The reporter then says, “Now, I’d like to show you the pictures and I want to know what are your opinions and your feeling on seeing such pictures.”

One of the young men points scornfully to one of the regime officials in one photo who was clearly trying hard to get Mogherini’s attention, waving to her while clutching his mobile, desperate to take a selfie with her. The interviewee says to the reporter, “Oh sir, this is very bad –  this man is stretching out his hand in order to be seen by her [Mogherini]”

The reporter continued showing the pictures to many other citizens, including young men and women, who look embarrassed at the desperation of the regime officials, murmuring in dismay as they view the pictures.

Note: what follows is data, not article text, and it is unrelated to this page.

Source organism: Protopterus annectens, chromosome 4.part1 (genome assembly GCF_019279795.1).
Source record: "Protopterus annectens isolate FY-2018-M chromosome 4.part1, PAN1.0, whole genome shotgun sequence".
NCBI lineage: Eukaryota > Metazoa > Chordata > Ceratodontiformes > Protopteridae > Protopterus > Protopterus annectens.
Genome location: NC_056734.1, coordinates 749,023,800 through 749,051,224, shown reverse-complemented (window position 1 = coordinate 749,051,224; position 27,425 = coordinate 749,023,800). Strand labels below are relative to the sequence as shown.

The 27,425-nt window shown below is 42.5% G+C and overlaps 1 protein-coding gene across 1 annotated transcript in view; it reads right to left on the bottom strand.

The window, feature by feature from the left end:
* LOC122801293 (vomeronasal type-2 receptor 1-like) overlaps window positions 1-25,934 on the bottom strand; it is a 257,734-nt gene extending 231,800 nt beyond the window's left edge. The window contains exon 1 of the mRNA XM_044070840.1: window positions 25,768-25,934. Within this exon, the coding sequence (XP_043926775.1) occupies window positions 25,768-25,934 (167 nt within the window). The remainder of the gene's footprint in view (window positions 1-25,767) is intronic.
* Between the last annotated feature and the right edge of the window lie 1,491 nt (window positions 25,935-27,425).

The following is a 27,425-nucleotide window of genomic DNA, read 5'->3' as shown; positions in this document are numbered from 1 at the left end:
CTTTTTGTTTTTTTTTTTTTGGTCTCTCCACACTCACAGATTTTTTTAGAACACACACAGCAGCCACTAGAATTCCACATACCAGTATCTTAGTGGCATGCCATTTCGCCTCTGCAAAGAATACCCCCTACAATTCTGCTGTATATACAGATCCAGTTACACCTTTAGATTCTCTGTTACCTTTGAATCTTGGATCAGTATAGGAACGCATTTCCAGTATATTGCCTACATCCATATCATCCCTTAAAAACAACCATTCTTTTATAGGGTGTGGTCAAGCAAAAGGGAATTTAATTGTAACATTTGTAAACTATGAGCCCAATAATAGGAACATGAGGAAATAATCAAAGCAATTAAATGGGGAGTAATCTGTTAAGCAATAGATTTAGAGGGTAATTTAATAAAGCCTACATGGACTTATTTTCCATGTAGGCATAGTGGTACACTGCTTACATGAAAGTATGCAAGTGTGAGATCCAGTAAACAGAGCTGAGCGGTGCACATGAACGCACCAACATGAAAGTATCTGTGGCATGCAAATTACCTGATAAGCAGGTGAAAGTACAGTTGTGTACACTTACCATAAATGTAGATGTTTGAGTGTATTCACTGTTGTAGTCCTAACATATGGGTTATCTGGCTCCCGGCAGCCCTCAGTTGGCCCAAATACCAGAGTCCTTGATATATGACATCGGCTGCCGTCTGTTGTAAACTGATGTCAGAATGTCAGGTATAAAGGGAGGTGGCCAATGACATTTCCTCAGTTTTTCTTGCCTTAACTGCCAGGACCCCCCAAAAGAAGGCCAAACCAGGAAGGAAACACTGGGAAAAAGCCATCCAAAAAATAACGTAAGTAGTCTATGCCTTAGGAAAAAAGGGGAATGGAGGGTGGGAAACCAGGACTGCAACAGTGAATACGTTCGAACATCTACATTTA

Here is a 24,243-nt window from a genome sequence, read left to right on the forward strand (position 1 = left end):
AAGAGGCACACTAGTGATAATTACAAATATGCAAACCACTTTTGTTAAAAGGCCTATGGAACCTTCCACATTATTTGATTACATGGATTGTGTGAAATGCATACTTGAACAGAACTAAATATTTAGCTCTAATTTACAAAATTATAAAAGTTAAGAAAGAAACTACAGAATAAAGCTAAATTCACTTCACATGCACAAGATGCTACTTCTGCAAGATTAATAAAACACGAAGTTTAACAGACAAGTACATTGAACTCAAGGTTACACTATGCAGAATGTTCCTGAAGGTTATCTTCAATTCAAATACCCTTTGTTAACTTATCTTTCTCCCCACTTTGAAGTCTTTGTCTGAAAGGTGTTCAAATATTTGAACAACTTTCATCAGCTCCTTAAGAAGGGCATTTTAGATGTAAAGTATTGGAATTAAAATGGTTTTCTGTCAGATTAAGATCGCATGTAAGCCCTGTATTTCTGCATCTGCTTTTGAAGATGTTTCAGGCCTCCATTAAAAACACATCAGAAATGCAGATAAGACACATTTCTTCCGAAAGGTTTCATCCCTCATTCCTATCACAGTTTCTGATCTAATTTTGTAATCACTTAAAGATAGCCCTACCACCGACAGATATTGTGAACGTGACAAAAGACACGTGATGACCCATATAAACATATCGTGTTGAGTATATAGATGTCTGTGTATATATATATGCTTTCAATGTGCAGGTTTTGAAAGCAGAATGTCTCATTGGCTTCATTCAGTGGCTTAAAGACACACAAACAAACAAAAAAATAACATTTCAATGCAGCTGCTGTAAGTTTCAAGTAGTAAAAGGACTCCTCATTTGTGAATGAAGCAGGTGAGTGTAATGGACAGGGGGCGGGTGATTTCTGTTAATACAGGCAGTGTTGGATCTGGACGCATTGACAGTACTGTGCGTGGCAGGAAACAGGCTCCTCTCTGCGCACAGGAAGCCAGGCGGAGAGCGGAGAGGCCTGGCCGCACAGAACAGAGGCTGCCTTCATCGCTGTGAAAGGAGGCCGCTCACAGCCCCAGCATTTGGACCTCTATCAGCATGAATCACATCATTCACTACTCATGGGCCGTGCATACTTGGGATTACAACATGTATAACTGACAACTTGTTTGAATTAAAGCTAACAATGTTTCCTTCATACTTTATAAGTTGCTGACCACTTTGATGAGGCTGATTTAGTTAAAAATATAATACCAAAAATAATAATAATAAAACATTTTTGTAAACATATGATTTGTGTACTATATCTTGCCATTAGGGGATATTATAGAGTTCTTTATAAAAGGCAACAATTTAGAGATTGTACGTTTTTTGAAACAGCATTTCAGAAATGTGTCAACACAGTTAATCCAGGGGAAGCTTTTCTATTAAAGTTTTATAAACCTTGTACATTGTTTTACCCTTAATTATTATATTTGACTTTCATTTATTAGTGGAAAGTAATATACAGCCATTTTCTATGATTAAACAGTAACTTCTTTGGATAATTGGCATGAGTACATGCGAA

One young man simply says drily, “Very interesting”,

A female interviewee, looking at the pictures, gives a resigned smile as she nods slowly at the display of fandom by regime officials behaving like love-struck teenagers, saying only “What can I say?”  She adds, “I can only nod my head as a sign of regret” [an indication of embarrassment and shame].”

One young university student says, “I don’t have any words,” while another young man says sarcastically, “The picture is clear anyway.”

Another interviewee openly laughs at the images, saying, “It’s not interesting to me, I just got a total shock.  To tell the truth, it demonstrates the sign of awkwardness.”

One young man looks bemused at the photos, saying wonderingly, “It means that either we have a civil shortage or… well, I don’t know how to explain it!”